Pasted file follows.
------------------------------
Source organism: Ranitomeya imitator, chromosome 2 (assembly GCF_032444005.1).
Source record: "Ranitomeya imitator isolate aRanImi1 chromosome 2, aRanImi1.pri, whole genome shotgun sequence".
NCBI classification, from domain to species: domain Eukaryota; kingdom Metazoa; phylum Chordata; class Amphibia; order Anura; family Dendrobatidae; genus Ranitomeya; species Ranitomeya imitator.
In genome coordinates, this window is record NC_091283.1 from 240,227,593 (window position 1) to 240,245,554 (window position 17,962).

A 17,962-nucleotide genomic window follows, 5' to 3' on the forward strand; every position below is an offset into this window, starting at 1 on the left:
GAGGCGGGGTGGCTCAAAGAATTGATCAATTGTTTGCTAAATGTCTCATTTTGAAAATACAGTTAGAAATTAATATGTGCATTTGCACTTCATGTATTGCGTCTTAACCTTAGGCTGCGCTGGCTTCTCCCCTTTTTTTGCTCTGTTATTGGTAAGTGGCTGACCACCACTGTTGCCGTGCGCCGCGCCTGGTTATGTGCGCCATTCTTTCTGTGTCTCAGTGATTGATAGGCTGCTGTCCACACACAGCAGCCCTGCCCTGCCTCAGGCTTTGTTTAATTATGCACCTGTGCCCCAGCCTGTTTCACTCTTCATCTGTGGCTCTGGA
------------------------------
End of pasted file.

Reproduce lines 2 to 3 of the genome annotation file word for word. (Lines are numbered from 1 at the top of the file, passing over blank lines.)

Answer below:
Source record: "Ranitomeya imitator isolate aRanImi1 chromosome 2, aRanImi1.pri, whole genome shotgun sequence".
NCBI classification, from domain to species: domain Eukaryota; kingdom Metazoa; phylum Chordata; class Amphibia; order Anura; family Dendrobatidae; genus Ranitomeya; species Ranitomeya imitator.